I see concierge minimum viable products where people fake the experience before building all the stuff around it. To see, hey if we deliver this value in a real way, do people care? Well they actually do something versus what they said they’re going to do in an interview. And so you’re almost like trying to gradually build confidence in your investment decision which leads up to that meeting with stakeholders. So, in that meeting, you really bring all your data. You bring qualitative, quantitative. Here are the hypotheses we had about this. Here’s what we did. Here’s what we’ve learned from them and this is what we recommend.
And, it’s really checking that against the vision, your charter, which you had in the beginning, with stakeholders. And if they’re really empowering you, they should be open to looking at this data. You can’t control how they respond to the data, but you can show them the data and say look, you asked us to work a different way, you gave us this ambitious charter. This is what we did by testing with real customers in the market. And this is the data, so based on this data and our vision and our charter, this is what we recommend. And your recommendation comes usually across a pivot, persevere, or a kill decision. So if there’s nothing there, you run so many different tests.
And you tried so many different things, and just nobody cared. Then you might make the decision, look, we should just kill this for now. Or park it on the side. You could always come back to it later if the market shifts. But nobody gets fired, and we might come back to that later. The persevere is, you know what? We think there’ s a signal here. There’s some bright spots. But we don’t have confidence yet to say yes, let’s go with this. So, we need some more time or some more resources, some more team members. And that happens to.
So you might go another 90 days or a 120 days and say look, we’re recommending this because we just need more time especially in different markets, sometimes it takes longer, especially depending on your customer segment you’re going after and the type of regulated industry you’re going after, sometimes it just takes longer. And then pivot, do we pivot? I know pivot is so overused. But basically it comes down to customer problem or solution. So, we were after a customer segment, and we decided look, there’s nothing there but this other segment, we realized during our testing, does seem that they actually have this problem and we want to go after them instead. Or the problem, we’re really passionate about this segment.
But you know what, when we were interviewing them and testing with them, they had a different problem that is more painful that we think still aligns to our company’s vision. So we want to go after that problem. And then finally the solution, right? So If you’re testing things and you’re on the right customer and problem but the solution isn’t resonating, just having that solution loosely held and being open to doing different things with the solution. So usually the meetings are, they’re kind of intense but at the same time they’re not defensive, right? It’s not like you’ve been testing too long.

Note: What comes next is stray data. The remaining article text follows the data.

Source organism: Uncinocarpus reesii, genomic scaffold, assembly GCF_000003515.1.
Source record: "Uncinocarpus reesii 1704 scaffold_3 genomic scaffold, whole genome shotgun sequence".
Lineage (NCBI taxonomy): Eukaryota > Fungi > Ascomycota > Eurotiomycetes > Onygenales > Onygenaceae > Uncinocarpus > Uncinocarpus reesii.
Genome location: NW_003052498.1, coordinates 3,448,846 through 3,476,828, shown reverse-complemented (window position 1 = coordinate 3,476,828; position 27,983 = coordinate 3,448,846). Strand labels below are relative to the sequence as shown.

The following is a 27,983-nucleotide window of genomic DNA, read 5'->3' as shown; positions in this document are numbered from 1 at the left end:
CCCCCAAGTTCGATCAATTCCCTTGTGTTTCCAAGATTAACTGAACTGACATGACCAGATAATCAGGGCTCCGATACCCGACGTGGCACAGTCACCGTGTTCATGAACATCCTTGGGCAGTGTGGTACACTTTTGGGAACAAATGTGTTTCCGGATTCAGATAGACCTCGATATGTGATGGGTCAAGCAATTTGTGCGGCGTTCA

Let’s all have an all hands and then make an emotional decision under anxiety of where you should go next with this. This is set in advance, you know your runway, you have a sense of momentum and urgency, which is so hard to create in a near-crisis because some projects just go on forever, right? And then it’s like what do you do with this? Where does it go? And I’m a big believer in people’s self-selecting in and outs. So if you’re a real big, if you believe in this initiative and you want to scale it and stay with it, then you almost become the CEO, in a way, of it, as a product manager.
You can take it and go run it and scale it. But if you’re not committed to it, don’t stay with it. Self select out and say, look, I’d like someone else to step in here. There are some other ideas we have in the hopper that I’d like to take in and test. Let’s form a team around those and go. So I try not to do these mandates because I feel like if people are really passionate about their work, they’re not going to produce group work. The product managers that don’t believe in the work, they’re not going to create amazing products so you have to believe it. So I’m seeing less of the hand offs now.
I’m seeing product managers stay with the work and scale it and really own it, or in seeing them self-select out, and say, you know what, someone else should step in on this one. I’m going to go pull something else from this idea. Let’s form a team around that, and then start over.

In this video, Alex Cowan asks David Bland to talk about how product managers work on new ventures inside a corporation. It often involves re-imagine a capability that a company has, but in a different way and disruptive way. Bland finds cross-functional teams important in addressing risks. Think about the following risks and how you would address them:

-Are you solving a real problem?

-Is this viable to the business?

-Can you actually do this?

-Can you build something that actually delivers this value?